Developing a Culture of Innovation

Equoranda has always known that creating a culture for innovation is an extremely important process for company growth. What is even more important and exciting to us is when we have the pleasure of watching our customers realize the importance of developing their own culture of innovation. It’s like watching a flock of birds form a structured V in the sky!

Equoranda recently worked with a company that is a worldwide leader in animal health. Developing a culture of innovation became important to them when they realized their long-standing operational excellence programs were coming to an end. They allowed themselves to take a step back and see that it was difficult for their company to improve their processes and products consistently. They knew that they needed to make shifts; to do things differently in addition to or instead of doing them better.

After briefly interviewing some of the employees about innovation, we realized that many of them had come to think that innovation belonged to R&D and that R&D thought they “managed” innovation.  Additionally, almost none of them appeared to have a clear definition for innovation, despite the fact that their performance evaluations included “being innovative.”

What was clear was that the VP of HR thought that becoming an “innovation-driven” company was a key to their future — so she gave Equoranda the challenge of helping them develop a culture of innovation, and we gladly took it on.

Our approach to developing a culture of innovation was based on two building blocks:

  • Creating an internal “Innovators Club”

The deployment of Managing Innovation has several characteristics: It is

  • Broad: Managing Innovation is targeted to train all managers over two years, worldwide.
  • Cross-functional: Each training session welcomes participants from different functions (Production, Finance, IT, R&D…).
  • Two-tiered: There is one module for managers and one module for leaders. The core is the same, but we have built a specific focus for leaders on creating innovation initiatives linked to the company’s strategy.

The internal “Innovators Club” is an extension of the training and has several principles:

  • It is led by a Managing Innovation internal trainer.
  • All participants of the Managing Innovation training become members of the Club.

As members of the Club, they are able to contribute, comment and foster the development of an innovation culture, in which they can:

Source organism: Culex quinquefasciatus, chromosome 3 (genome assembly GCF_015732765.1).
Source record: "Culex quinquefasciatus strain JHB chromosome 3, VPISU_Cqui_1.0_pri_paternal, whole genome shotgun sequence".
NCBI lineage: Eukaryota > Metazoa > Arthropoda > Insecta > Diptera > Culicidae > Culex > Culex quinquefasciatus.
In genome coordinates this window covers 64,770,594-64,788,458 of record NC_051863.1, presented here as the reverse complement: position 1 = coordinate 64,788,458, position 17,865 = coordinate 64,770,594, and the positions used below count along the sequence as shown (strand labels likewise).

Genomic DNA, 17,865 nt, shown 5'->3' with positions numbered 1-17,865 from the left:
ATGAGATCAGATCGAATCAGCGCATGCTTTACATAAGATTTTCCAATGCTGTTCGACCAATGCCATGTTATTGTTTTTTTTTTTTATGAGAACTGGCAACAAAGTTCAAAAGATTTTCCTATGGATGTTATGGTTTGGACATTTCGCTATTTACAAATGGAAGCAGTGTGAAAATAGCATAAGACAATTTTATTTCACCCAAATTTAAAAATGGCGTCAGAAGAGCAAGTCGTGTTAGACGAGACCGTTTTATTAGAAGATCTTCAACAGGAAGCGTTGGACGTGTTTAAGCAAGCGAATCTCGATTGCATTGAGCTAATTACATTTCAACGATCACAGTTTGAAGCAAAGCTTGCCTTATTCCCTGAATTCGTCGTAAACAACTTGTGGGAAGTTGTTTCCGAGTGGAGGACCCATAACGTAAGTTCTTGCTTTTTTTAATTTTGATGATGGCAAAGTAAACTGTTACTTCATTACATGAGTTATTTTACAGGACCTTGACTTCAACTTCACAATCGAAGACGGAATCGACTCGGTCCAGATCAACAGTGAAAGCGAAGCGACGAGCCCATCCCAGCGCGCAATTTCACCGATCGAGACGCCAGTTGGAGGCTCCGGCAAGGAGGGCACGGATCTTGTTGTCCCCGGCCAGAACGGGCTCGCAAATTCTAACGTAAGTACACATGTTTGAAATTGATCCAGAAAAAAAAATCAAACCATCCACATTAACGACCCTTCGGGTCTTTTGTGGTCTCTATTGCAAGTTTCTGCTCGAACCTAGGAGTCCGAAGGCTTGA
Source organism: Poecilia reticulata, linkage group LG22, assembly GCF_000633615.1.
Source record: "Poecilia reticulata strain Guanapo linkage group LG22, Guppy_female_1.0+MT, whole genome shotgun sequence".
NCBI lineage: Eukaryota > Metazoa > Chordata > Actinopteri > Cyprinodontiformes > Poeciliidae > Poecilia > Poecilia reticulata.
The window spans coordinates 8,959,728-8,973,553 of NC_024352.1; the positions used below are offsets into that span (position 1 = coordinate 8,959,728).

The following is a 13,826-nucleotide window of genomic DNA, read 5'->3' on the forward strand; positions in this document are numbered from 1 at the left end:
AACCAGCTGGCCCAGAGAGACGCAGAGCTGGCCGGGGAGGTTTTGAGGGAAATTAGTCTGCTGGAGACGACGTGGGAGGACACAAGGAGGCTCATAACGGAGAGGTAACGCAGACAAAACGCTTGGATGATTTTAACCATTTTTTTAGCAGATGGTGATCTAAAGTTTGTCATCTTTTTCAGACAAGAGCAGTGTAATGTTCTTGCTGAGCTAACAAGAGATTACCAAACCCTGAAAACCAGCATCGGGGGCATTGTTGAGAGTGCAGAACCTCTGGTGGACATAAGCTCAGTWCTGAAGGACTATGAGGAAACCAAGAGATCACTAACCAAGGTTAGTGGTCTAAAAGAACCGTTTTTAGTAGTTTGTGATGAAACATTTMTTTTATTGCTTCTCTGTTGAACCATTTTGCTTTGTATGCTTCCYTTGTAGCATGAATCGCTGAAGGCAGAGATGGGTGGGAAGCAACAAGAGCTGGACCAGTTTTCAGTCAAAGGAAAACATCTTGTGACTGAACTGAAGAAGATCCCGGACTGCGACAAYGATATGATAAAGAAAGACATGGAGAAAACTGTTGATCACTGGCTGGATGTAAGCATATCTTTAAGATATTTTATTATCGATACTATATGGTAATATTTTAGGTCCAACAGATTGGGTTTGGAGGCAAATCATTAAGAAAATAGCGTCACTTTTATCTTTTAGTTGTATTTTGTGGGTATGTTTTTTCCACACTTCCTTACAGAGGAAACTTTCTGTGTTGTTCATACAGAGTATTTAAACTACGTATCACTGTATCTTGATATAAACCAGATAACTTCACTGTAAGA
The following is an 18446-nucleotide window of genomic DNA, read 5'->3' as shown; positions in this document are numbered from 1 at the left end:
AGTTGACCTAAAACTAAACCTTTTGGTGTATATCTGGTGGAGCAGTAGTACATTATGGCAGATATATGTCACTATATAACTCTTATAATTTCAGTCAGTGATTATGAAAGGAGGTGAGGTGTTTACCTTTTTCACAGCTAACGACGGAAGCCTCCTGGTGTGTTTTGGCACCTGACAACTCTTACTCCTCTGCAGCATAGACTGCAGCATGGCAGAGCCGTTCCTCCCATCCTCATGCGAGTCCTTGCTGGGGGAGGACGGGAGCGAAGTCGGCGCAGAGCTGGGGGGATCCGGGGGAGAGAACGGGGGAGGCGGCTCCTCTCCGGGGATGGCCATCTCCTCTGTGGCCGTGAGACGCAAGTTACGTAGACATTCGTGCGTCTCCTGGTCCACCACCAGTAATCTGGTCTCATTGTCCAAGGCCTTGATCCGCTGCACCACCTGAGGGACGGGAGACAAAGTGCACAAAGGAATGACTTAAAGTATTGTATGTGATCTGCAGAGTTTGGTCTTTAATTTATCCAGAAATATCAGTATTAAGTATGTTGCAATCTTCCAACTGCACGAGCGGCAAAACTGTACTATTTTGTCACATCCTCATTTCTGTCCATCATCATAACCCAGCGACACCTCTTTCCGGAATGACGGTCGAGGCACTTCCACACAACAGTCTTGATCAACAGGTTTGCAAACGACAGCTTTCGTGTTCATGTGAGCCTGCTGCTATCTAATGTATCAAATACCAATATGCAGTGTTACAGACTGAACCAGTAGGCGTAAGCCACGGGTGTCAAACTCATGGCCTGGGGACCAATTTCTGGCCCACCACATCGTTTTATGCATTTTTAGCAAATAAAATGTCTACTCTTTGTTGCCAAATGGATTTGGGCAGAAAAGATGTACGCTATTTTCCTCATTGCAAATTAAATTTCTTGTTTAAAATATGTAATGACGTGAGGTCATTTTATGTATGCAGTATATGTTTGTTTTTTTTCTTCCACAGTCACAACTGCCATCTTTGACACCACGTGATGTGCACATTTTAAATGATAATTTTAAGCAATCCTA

• Participate in innovation projects that arise after the training.
  • Test and provide feedback tools/ideas/processes to support innovation within the company (for example, a test is currently taking place for a tool to support “a marketplace” for innovative ideas).
  • Participate in a new “Innovation Zone” which is being tested in the company to promote asynchronous innovation (when people cannot meet at the same time to work on an innovation project).

After six months, here are some tangible customer results:

  • Several innovation initiatives have produced solid results (reduced time for onboarding technicians, increased capacity of a labeling machine) that helped in promoting the training.
  • They have developed a common language around innovation: there is clarity regarding the definition of innovation.
  • Each Managing Innovation session has had leaders spontaneously attend and participate.
  • A number of participants have mentioned how the message conveyed during the training is “vital” as it allows them to tap into their creativity and to develop more autonomy in suggesting ideas and changing things in their day-to-day initiatives.
  • Finally, some leaders, when feeling stuck on some issues, have invited participants from the Innovators Club, participants who do not belong to their function or area of business, to take part in their meeting in order to generate more ideas, and come up with early prototypes.

After these successful first steps, here is what Equoranda will do next:

  • Continue deploying Managing Innovation worldwide and train more internal trainers (so far, most of the trainings have occurred in Europe).
  • Work with the client to come up with ways to keep up the momentum, moving from a successful “pilot phase” to a more “mature phase.”
  • As suggested by the Innovation Journey, create methods for optimizing what has been done so far.

Stepping back and looking at what we learned from this specific innovation journey, we are struck by how meaningful it is for the employees. The relationship between innovation and growth was obvious from the beginning, but the relationship between innovation and intrinsic motivation for employees provides an even greater purpose, which we will share with our other clients.

Contributed by,

Pascale Demont

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